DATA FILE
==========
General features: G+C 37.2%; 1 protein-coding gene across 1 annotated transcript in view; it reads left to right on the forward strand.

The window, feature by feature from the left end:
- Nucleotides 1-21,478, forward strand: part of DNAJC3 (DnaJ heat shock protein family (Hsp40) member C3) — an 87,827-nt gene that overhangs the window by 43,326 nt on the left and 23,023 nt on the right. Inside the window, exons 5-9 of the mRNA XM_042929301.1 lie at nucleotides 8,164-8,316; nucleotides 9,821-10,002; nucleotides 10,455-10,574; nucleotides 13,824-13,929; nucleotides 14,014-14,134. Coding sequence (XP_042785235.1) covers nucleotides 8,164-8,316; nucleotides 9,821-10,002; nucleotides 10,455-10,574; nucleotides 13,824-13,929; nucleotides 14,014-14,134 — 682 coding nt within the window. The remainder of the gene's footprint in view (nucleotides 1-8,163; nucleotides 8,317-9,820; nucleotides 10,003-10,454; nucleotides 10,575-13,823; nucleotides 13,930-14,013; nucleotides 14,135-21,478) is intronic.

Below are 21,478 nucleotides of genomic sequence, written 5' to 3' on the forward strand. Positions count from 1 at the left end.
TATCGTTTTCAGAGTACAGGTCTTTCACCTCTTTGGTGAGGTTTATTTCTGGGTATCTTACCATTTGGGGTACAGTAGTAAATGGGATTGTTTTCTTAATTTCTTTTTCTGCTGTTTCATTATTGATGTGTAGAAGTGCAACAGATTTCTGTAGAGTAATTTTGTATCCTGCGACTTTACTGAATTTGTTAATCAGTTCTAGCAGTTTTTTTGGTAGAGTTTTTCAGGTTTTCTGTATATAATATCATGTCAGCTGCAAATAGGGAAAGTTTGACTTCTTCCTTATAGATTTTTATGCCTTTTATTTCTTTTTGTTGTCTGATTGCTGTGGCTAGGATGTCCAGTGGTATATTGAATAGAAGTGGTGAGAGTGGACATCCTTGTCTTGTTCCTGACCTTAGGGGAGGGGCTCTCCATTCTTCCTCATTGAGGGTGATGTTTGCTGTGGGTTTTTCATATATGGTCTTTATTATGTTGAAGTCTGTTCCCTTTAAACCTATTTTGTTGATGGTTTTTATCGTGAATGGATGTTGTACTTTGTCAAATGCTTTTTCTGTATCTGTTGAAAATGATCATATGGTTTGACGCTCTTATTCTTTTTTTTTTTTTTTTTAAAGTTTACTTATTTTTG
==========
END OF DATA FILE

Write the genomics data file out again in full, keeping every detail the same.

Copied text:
General features: G+C 37.2%; 1 protein-coding gene across 1 annotated transcript in view; it reads left to right on the forward strand.

The window, feature by feature from the left end:
- Nucleotides 1-21,478, forward strand: part of DNAJC3 (DnaJ heat shock protein family (Hsp40) member C3) — an 87,827-nt gene that overhangs the window by 43,326 nt on the left and 23,023 nt on the right. Inside the window, exons 5-9 of the mRNA XM_042929301.1 lie at nucleotides 8,164-8,316; nucleotides 9,821-10,002; nucleotides 10,455-10,574; nucleotides 13,824-13,929; nucleotides 14,014-14,134. Coding sequence (XP_042785235.1) covers nucleotides 8,164-8,316; nucleotides 9,821-10,002; nucleotides 10,455-10,574; nucleotides 13,824-13,929; nucleotides 14,014-14,134 — 682 coding nt within the window. The remainder of the gene's footprint in view (nucleotides 1-8,163; nucleotides 8,317-9,820; nucleotides 10,003-10,454; nucleotides 10,575-13,823; nucleotides 13,930-14,013; nucleotides 14,135-21,478) is intronic.

Below are 21,478 nucleotides of genomic sequence, written 5' to 3' on the forward strand. Positions count from 1 at the left end.
TATCGTTTTCAGAGTACAGGTCTTTCACCTCTTTGGTGAGGTTTATTTCTGGGTATCTTACCATTTGGGGTACAGTAGTAAATGGGATTGTTTTCTTAATTTCTTTTTCTGCTGTTTCATTATTGATGTGTAGAAGTGCAACAGATTTCTGTAGAGTAATTTTGTATCCTGCGACTTTACTGAATTTGTTAATCAGTTCTAGCAGTTTTTTTGGTAGAGTTTTTCAGGTTTTCTGTATATAATATCATGTCAGCTGCAAATAGGGAAAGTTTGACTTCTTCCTTATAGATTTTTATGCCTTTTATTTCTTTTTGTTGTCTGATTGCTGTGGCTAGGATGTCCAGTGGTATATTGAATAGAAGTGGTGAGAGTGGACATCCTTGTCTTGTTCCTGACCTTAGGGGAGGGGCTCTCCATTCTTCCTCATTGAGGGTGATGTTTGCTGTGGGTTTTTCATATATGGTCTTTATTATGTTGAAGTCTGTTCCCTTTAAACCTATTTTGTTGATGGTTTTTATCGTGAATGGATGTTGTACTTTGTCAAATGCTTTTTCTGTATCTGTTGAAAATGATCATATGGTTTGACGCTCTTATTCTTTTTTTTTTTTTTTTTAAAGTTTACTTATTTTTG